Keck Observatory planet imager delivers first science
A new device on the W.M. Keck Observatory in Hawaii has delivered its first images, showing a ring of planet-forming dust around a star, and separately, a cool, star-like body, called a brown dwarf, lying near its companion star.
The device, called a vortex coronagraph, was recently installed inside NIRC2 (Near Infrared Camera 2), the workhorse infrared imaging camera at Keck. It has the potential to image planetary systems and brown dwarfs closer to their host stars than any other instrument in the world.
"The vortex coronagraph allows us to peer into the regions around stars where giant planets like Jupiter and Saturn supposedly form," said Dmitri Mawet, research scientist at NASA's Jet Propulsion Laboratory and Caltech, both in Pasadena. "Before now, we were only able to image gas giants that are born much farther out. With the vortex, we will be able to see planets orbiting as close to their stars as Jupiter is to our sun, or about two to three times closer than what was possible before."
The new vortex results are presented in two papers, both published in the January 2017 issue of the Astronomical Journal. One study, led by Gene Serabyn of JPL, the overall lead of the Keck vortex project, presents the first direct image of the brown dwarf called HIP79124 B. This brown dwarf is located 23 astronomical units from a star (an astronomical unit is the distance between our sun and Earth) in a nearby star-forming region called Scorpius-Centaurus.
"The ability to see very close to stars also allows us to search for planets around more distant stars, where the planets and stars would appear closer together. Having the ability to survey distant stars for planets is important for catching planets still forming," said Serabyn. He also led a team that tested a predecessor of the vortex device on the Hale Telescope at Caltech's Palomar Observatory, near San Diego. In 2010, the team secured high-contrast images of three planets orbiting in the distant reaches of the star system called HR8799.
The second vortex study, led by Mawet, presents an image of the innermost of three rings of dusty, planet-forming material around the young star called HD141569A. The results, when combined with infrared data from NASA's Spitzer and WISE missions, and the European Space Agency's Herschel mission, reveal that the star's planet-forming material is made up of pebble-size grains of olivine, one of the most abundant silicates in Earth's mantle. The data also show that the temperature of the innermost ring imaged by the vortex is about minus 280 degrees Fahrenheit (100 Kelvin, or minus 173 degrees Celsius), a bit warmer than our asteroid belt.
"The three rings around this young star are nested like Russian dolls and undergoing dramatic changes reminiscent of planetary formation," said Mawet. "We have shown that silicate grains have agglomerated into pebbles, which are the building blocks of planet embryos."
About the vortex coronagraph
The vortex was invented in 2005 by Mawet while he was at the University of Liege in Belgium. The Keck vortex coronagraph was built by a combination of the University of Liege, Uppsala University in Sweden, JPL and Caltech.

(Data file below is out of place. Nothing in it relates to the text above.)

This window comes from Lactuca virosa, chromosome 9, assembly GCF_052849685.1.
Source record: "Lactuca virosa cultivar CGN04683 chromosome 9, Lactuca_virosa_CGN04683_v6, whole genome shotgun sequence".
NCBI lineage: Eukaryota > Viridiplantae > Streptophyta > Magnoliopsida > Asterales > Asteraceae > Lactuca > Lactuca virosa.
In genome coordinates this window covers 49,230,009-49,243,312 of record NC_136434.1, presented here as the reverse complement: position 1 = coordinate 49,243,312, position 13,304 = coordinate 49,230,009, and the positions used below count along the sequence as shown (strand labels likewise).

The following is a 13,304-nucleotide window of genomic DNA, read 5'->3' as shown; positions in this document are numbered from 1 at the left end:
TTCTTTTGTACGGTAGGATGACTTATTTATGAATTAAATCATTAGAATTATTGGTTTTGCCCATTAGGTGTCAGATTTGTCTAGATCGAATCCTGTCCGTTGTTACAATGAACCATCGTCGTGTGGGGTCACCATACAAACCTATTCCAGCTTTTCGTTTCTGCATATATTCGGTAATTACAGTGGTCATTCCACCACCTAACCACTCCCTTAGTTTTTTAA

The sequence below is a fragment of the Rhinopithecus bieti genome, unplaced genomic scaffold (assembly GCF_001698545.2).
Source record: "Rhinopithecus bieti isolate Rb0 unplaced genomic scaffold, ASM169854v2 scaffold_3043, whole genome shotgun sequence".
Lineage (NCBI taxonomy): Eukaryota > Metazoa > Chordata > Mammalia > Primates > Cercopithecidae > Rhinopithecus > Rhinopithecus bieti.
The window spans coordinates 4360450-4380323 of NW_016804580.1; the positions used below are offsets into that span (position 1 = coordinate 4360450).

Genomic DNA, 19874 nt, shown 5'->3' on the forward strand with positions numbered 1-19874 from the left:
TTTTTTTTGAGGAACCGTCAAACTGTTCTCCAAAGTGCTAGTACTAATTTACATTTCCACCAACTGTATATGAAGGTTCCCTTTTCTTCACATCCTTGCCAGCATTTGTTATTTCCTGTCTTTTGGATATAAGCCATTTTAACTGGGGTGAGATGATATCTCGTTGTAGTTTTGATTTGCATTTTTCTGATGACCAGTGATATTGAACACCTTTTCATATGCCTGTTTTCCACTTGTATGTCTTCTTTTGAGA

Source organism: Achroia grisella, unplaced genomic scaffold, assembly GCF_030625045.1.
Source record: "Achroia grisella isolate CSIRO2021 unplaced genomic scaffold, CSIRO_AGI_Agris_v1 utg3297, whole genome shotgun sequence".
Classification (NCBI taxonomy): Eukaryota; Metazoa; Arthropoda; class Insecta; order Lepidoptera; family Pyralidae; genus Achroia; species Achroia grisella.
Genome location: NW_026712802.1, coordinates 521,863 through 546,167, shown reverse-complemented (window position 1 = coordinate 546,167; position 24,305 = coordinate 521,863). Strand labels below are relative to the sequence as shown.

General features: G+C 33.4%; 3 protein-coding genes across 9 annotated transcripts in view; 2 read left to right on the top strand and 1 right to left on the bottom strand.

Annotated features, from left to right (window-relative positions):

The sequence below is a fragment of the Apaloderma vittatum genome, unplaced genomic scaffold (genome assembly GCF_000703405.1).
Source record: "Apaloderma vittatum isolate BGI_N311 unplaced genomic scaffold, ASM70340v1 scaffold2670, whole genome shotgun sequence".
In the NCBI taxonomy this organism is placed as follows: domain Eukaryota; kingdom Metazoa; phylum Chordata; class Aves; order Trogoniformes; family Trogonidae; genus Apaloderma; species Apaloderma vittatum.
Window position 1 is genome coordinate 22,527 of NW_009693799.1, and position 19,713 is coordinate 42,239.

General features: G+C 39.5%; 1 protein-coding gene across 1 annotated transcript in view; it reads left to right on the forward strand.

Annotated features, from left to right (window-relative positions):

The first science images and results from the vortex instrument demonstrate its ability to image planet-forming regions hidden under the glare of stars. Stars outshine planets by a factor of few thousand to a few billion, making the dim light of planets very difficult to see, especially for planets that lie close to their stars. To deal with this challenge, researchers have invented Instruments called coronagraphs, which typically use tiny masks to block the starlight, much like blocking the bright sun with your hand or a car visor to see better.
What makes the vortex coronagraph unique is that it does not block the starlight with a mask, but instead redirects light away from the detectors using a technique in which light waves are combined and canceled out. Because the vortex doesn't require an occulting mask, it has the advantage of taking images of regions closer to stars than other coronagraphs. Mawet likens the process to the eye of a storm.
"The instrument is called a vortex coronagraph because the starlight is centered on an optical singularity, which creates a dark hole at the location of the image of the star," said Mawet. "Hurricanes have a singularity at their centers where the wind speeds drop to zero—the eye of the storm. Our vortex coronagraph is basically the eye of an optical storm where we send the starlight."
What's next for the vortex
In the future, the vortex will look at many more young planetary systems, in particular planets near the "frost lines," which are the region around a star where temperatures are cold enough for volatile molecules, such as water, methane and carbon dioxide, to condense into solid icy grains. The frost line is thought to divide a solar system into regions where planets are likely to become rocky or gas giants. Surveys of the frost line region by the vortex coronagraph will help answer ongoing puzzles about a class of hot, giant planets found extremely close to their stars—the "hot Jupiters," and "hot Neptunes." Did these planets first form close to the frost line and migrate in, or did they form right next to their stars? "With a bit of luck, we might catch planets in the process of migrating through the planet-forming disk, by looking at these very young objects," Mawet said.
"The power of the vortex lies in its ability to image planets very close to their star, something that we can't do for Earth-like planets yet," said Serabyn. "The vortex coronagraph may be key to taking the first images of a pale blue dot like our own."